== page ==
A new corpse-analysis technique could help forensic scientists identify bodies more reliably and cheaply than with current methods.
Researchers from the University of Granada in Spain developed a method of comparing a set of reference points on a skull and those on a picture of the subject while they were alive to see if they match.
Lead researcher on the project Fernando Merino said this craniofacial superimposition technique was faster and more reliable than other forensic identification methods.
‘As this technique is much less expensive, forensic scientists might use it firstly and, only when necessary, resort then to other techniques.
‘This technique can be complementary to other techniques, as it can serve to discard potential identities before using more expensive or slower identification techniques, such as DNA analysis.’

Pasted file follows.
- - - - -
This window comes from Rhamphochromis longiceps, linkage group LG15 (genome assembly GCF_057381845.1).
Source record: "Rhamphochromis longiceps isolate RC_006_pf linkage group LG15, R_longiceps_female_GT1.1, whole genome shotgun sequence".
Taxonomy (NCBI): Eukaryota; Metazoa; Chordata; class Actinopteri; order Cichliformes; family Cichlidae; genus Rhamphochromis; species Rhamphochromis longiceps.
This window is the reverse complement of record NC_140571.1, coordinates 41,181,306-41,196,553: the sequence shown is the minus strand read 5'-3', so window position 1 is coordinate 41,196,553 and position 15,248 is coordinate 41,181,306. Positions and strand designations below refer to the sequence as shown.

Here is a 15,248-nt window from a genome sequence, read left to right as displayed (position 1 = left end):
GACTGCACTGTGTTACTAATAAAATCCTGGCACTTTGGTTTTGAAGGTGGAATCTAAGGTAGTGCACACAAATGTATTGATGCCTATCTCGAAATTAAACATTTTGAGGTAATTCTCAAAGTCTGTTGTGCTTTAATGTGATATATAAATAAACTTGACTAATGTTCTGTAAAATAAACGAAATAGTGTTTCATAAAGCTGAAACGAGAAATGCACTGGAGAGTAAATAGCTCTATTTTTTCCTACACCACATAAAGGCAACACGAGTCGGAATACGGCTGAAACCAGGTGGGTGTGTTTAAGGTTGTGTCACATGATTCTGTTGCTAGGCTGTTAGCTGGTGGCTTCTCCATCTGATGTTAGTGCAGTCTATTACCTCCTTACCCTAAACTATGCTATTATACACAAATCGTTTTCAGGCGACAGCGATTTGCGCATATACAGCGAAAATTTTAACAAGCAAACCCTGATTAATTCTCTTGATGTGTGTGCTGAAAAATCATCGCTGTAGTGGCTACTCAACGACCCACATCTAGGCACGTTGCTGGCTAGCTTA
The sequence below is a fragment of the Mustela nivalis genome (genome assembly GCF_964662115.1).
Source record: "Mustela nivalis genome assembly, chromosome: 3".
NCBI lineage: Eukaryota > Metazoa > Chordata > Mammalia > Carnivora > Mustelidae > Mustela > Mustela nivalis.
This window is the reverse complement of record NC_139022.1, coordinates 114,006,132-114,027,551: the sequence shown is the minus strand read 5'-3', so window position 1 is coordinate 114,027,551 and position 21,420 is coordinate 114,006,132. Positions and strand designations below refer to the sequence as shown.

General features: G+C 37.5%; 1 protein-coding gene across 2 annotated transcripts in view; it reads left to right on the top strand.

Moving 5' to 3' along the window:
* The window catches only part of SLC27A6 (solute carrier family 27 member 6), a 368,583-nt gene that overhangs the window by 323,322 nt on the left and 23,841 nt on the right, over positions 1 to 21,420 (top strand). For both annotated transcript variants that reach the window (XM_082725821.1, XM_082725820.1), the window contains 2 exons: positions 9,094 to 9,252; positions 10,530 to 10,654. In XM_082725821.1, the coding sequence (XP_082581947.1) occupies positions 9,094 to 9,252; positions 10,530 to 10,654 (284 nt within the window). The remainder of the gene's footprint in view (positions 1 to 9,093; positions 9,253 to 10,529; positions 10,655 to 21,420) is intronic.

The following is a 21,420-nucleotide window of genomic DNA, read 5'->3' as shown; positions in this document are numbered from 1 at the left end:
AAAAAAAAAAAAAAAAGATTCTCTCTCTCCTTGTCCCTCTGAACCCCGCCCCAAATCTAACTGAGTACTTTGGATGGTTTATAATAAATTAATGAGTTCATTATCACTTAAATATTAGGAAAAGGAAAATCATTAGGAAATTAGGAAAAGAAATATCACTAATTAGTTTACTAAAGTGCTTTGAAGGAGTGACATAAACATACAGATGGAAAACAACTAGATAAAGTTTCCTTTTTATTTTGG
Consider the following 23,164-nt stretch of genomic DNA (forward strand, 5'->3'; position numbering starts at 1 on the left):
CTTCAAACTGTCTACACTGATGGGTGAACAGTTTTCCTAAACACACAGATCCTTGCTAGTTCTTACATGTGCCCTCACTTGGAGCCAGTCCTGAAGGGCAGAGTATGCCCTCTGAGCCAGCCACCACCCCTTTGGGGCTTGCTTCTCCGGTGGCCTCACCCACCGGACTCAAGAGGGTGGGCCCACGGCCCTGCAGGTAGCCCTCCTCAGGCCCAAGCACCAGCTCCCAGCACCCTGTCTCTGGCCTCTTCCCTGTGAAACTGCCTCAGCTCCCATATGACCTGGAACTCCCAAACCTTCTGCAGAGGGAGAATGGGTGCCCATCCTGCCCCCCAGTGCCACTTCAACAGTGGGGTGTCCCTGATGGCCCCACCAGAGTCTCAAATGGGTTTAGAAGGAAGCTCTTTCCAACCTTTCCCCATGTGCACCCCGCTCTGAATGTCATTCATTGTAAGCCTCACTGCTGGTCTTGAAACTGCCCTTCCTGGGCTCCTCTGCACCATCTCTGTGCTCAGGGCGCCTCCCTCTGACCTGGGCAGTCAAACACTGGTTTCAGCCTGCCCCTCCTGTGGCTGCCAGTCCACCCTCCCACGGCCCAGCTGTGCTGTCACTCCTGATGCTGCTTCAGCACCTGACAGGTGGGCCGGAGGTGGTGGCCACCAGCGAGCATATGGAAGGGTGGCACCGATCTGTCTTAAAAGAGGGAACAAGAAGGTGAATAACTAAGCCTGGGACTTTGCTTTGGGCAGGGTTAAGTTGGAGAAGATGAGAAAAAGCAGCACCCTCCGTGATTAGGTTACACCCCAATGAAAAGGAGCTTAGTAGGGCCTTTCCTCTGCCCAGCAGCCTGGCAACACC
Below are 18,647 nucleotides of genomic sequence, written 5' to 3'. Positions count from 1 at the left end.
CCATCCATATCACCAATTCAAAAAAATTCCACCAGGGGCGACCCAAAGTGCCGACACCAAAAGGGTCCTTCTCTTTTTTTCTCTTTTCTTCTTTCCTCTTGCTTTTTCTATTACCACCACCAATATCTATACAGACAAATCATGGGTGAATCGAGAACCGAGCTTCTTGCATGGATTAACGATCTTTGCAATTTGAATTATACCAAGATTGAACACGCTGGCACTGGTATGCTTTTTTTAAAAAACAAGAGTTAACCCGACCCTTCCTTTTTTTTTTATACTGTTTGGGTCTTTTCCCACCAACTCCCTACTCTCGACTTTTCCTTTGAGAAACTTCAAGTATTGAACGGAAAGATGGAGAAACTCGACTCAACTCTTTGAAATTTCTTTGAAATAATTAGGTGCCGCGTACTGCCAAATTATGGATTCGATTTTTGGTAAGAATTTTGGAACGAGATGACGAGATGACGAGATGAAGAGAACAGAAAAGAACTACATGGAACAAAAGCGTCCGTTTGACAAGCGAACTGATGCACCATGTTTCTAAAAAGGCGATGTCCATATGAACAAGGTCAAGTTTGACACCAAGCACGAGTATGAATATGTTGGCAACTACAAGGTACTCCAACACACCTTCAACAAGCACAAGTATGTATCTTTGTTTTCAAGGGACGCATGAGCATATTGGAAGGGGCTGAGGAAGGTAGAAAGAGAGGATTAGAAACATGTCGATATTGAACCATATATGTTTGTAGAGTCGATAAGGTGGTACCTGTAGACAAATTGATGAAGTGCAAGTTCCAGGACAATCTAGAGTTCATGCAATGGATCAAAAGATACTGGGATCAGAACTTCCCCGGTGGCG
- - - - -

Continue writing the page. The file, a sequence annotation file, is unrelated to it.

In particular, the researchers think the new technique could be useful for identifying a corpse from among multiple bodies, for example following a mass disaster, by significantly reducing possible candidates.
To carry out the study, the researchers used a sample of CAT scan images from 500 people and determined the spatial relationship between each point on both the skull and the photo of the face to obtain a vector between them that could be applied to any sample.
The researchers then applied this technique to real cases where only a skull was available in order to verify their results using a 3D virtual model of the skull.